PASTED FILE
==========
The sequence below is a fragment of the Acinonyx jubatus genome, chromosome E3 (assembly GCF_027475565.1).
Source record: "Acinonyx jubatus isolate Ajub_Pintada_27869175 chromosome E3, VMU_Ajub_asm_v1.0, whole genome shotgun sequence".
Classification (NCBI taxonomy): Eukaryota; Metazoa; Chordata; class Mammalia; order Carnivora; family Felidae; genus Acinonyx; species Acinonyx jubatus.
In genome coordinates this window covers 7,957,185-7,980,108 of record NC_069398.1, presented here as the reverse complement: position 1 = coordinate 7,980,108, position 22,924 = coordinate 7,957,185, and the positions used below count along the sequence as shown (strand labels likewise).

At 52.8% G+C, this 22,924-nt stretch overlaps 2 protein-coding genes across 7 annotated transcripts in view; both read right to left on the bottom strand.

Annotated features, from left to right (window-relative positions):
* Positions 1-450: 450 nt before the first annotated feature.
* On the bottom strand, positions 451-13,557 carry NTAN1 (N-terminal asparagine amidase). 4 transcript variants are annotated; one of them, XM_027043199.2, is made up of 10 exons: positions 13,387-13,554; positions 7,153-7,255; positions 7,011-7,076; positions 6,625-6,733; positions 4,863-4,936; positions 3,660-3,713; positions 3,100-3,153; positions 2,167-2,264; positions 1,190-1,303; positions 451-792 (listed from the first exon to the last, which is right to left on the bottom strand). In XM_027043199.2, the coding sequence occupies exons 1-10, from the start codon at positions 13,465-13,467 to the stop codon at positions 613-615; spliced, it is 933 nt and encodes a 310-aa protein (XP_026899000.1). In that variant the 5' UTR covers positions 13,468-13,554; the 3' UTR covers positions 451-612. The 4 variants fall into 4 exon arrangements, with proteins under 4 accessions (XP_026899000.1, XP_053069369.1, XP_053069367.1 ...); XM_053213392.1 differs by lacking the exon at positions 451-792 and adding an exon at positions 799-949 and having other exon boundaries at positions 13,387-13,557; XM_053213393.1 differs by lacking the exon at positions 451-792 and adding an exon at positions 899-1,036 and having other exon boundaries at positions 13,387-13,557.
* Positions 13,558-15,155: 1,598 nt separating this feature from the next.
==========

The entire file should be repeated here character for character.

The sequence below is a fragment of the Acinonyx jubatus genome, chromosome E3 (assembly GCF_027475565.1).
Source record: "Acinonyx jubatus isolate Ajub_Pintada_27869175 chromosome E3, VMU_Ajub_asm_v1.0, whole genome shotgun sequence".
Classification (NCBI taxonomy): Eukaryota; Metazoa; Chordata; class Mammalia; order Carnivora; family Felidae; genus Acinonyx; species Acinonyx jubatus.
In genome coordinates this window covers 7,957,185-7,980,108 of record NC_069398.1, presented here as the reverse complement: position 1 = coordinate 7,980,108, position 22,924 = coordinate 7,957,185, and the positions used below count along the sequence as shown (strand labels likewise).

At 52.8% G+C, this 22,924-nt stretch overlaps 2 protein-coding genes across 7 annotated transcripts in view; both read right to left on the bottom strand.

Annotated features, from left to right (window-relative positions):
* Positions 1-450: 450 nt before the first annotated feature.
* On the bottom strand, positions 451-13,557 carry NTAN1 (N-terminal asparagine amidase). 4 transcript variants are annotated; one of them, XM_027043199.2, is made up of 10 exons: positions 13,387-13,554; positions 7,153-7,255; positions 7,011-7,076; positions 6,625-6,733; positions 4,863-4,936; positions 3,660-3,713; positions 3,100-3,153; positions 2,167-2,264; positions 1,190-1,303; positions 451-792 (listed from the first exon to the last, which is right to left on the bottom strand). In XM_027043199.2, the coding sequence occupies exons 1-10, from the start codon at positions 13,465-13,467 to the stop codon at positions 613-615; spliced, it is 933 nt and encodes a 310-aa protein (XP_026899000.1). In that variant the 5' UTR covers positions 13,468-13,554; the 3' UTR covers positions 451-612. The 4 variants fall into 4 exon arrangements, with proteins under 4 accessions (XP_026899000.1, XP_053069369.1, XP_053069367.1 ...); XM_053213392.1 differs by lacking the exon at positions 451-792 and adding an exon at positions 799-949 and having other exon boundaries at positions 13,387-13,557; XM_053213393.1 differs by lacking the exon at positions 451-792 and adding an exon at positions 899-1,036 and having other exon boundaries at positions 13,387-13,557.
* Positions 13,558-15,155: 1,598 nt separating this feature from the next.